And last, because some of this week was pretty heavy: A lovely collection of GIFs of cats being silly.

Tuesday, June 3, 2014

(Not) Writing Rape As Conflict

A couple of years ago, I let another writer friend beta a short story I was working on. In it, there was a scene in which my female MC was attacked by some sleezy men traveling in her party, but her main ally and another supporting character stop the attempted rape and Yarrow is saved. (It's a sword and sorceress thing with a dragon and dark magic and stolen souls turned into little ash gremlins.) And my friend, who is very wise, said "I'm not fond of rape as conflict."

And I was like "Huh. Well, okay." And set the story aside while I thought of a different way to add conflict to the scene without it revolving around "You pretty girl. Me horny and despicable man. I will take advantage of you." (I did, eventually, figure it out and the story is much stronger for the change in conflict. Thank you, beta-reader friend.) At the time, I just figured "Rape is kind of a triggery thing for some women. I can see how it makes a dubious point of conflict."

Then Hugh Howey wrote his infamous "The Bitch at Worldcon" post. And then retracted it. And some other folks talked about misogyny at SF/F conventions and few women who spoke up about their experiences received threats. Threats of violence and threats of rape.

And that's when it started to click. See, there are a lot of fantastic men out there. And then there are the guys who are so entrenched in a misogynistic view of the world that they can only view women in terms of providing some sort of sexual gratification for men. These are men that, when confronted with an opposing viewpoint voiced by a woman, can only respond with "I will fuck you into silence."


That, folks, is a problem.

The fact that even one troll on the internet can say that and not have the wrath of all that is right in the world fall on his head, is a problem. The fact that these kinds of threats are common, is a problem. The fact that this sort of behavior happens in real life and not just in the semi-anonymous realm of the internet, is a problem.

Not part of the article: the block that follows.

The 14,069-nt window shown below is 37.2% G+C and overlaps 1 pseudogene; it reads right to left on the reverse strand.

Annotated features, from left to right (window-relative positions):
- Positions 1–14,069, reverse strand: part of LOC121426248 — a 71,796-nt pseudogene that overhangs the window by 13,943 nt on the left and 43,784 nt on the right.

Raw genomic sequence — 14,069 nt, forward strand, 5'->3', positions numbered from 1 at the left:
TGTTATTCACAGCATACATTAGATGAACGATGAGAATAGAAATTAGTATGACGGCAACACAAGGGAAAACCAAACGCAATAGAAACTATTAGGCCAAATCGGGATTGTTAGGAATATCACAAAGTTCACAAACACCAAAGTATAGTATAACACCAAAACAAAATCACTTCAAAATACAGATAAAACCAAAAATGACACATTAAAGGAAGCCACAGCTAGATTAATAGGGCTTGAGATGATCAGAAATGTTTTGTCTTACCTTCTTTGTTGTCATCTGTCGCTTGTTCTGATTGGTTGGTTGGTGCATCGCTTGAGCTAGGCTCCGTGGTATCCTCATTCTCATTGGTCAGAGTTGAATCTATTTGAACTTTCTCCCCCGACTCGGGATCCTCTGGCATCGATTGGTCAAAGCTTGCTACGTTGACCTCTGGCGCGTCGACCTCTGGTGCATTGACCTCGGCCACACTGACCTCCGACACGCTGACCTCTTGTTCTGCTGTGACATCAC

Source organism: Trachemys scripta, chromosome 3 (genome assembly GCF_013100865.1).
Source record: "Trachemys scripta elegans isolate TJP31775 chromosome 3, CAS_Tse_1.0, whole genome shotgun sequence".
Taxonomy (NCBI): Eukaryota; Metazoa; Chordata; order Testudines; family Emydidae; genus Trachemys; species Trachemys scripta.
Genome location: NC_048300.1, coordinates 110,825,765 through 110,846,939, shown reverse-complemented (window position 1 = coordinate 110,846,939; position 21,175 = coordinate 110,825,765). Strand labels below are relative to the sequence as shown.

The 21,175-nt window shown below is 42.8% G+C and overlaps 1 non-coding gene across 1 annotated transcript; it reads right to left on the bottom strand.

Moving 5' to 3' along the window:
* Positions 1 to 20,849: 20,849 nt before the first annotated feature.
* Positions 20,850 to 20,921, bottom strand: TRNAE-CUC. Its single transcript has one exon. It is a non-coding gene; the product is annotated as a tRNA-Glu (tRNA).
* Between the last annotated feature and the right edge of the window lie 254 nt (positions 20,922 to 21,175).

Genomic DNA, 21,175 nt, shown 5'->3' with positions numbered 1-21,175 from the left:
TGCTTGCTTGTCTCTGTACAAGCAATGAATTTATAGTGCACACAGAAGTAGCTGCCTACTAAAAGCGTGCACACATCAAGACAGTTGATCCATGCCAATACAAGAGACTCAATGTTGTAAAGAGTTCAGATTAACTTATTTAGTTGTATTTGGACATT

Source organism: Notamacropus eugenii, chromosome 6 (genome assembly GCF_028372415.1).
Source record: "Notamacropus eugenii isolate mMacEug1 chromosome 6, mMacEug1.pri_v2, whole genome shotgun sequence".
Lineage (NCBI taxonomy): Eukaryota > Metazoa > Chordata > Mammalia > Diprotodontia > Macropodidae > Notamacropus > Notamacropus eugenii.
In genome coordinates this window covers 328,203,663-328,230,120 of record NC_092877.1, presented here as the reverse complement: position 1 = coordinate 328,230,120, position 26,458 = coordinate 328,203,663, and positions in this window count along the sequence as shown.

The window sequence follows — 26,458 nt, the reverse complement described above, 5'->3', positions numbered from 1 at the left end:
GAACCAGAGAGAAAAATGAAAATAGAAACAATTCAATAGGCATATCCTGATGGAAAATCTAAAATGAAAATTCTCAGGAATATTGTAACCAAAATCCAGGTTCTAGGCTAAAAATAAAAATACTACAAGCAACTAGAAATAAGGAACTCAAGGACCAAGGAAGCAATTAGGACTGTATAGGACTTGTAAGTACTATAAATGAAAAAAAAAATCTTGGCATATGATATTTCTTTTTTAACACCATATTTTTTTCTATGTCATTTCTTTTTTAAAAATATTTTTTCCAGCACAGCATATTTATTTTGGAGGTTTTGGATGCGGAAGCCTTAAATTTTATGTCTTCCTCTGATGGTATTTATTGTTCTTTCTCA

And when I realized that, I also realized why my friend had a problem with rape as conflict. Because it feeds right into the monster that only values women as an object for sexual gratification. Because it says that even in a fictional world the best way for a man to "put a woman in her place" is to fuck her. Because it puts that image in our heads one more time that a man can best dominate and subdue a woman by fucking her.

And you know what I said?
"Well, fuck that."

So, I made myself a promise that I would find other ways to put my female characters in conflict. (And it doesn't mean that rape is something that doesn't exist in my fictional worlds, because it does. But I'm working hard to make it an aberration and a last resort for conflict with any central character, while at the same time realizing that some men will never see women as anything more than a sex object and making sure those characters get what they deserve. Fictionally, of course.)

Quite frankly, it's meant rewriting several older projects because rape as conflict is an ingrained trope. But taking it out, putting in conflict that is actually... conflict, has only served to make my stories stronger. It's made my characters stronger and given the women in my stories a better sense of agency. They no longer exist to fall prey to the villainous and sexual urges of the antagonist. They have worth and skills and strengths that make them a legitimate threat.  

It's a small step, but I know it's a step in the right direction.

Tuesday, May 20, 2014

Lessons Learned from Writing A Sunset Finish

Thanks to A.G. for letting me guest blog today. My first novella A Sunset Finish came out a little before A.G.'s novella Brass Stars did last year. It's thrilling to get something longer than a short story published, and not quite as daunting as writing a novel. She asked if I'd do a Lessons Learned theme for the guest post. It was a great idea since I learned quite a bit writing A Sunset Finish.